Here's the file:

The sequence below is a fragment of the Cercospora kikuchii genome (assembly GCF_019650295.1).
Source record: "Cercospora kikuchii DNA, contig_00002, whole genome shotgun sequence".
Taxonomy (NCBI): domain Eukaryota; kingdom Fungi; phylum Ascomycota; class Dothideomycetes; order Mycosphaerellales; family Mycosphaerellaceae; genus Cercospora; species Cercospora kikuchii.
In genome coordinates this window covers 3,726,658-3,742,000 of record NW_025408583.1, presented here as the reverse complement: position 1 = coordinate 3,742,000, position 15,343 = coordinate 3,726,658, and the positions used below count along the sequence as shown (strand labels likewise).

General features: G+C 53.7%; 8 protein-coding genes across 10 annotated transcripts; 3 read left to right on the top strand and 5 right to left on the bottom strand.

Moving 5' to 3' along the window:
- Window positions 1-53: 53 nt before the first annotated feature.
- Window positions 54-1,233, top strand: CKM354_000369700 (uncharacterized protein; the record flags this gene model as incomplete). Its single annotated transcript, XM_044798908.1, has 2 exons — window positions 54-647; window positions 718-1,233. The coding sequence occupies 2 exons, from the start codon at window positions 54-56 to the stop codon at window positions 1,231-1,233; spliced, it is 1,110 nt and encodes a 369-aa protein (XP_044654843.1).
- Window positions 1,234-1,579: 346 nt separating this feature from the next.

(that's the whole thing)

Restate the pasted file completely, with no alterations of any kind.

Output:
The sequence below is a fragment of the Cercospora kikuchii genome (assembly GCF_019650295.1).
Source record: "Cercospora kikuchii DNA, contig_00002, whole genome shotgun sequence".
Taxonomy (NCBI): domain Eukaryota; kingdom Fungi; phylum Ascomycota; class Dothideomycetes; order Mycosphaerellales; family Mycosphaerellaceae; genus Cercospora; species Cercospora kikuchii.
In genome coordinates this window covers 3,726,658-3,742,000 of record NW_025408583.1, presented here as the reverse complement: position 1 = coordinate 3,742,000, position 15,343 = coordinate 3,726,658, and the positions used below count along the sequence as shown (strand labels likewise).

General features: G+C 53.7%; 8 protein-coding genes across 10 annotated transcripts; 3 read left to right on the top strand and 5 right to left on the bottom strand.

Moving 5' to 3' along the window:
- Window positions 1-53: 53 nt before the first annotated feature.
- Window positions 54-1,233, top strand: CKM354_000369700 (uncharacterized protein; the record flags this gene model as incomplete). Its single annotated transcript, XM_044798908.1, has 2 exons — window positions 54-647; window positions 718-1,233. The coding sequence occupies 2 exons, from the start codon at window positions 54-56 to the stop codon at window positions 1,231-1,233; spliced, it is 1,110 nt and encodes a 369-aa protein (XP_044654843.1).
- Window positions 1,234-1,579: 346 nt separating this feature from the next.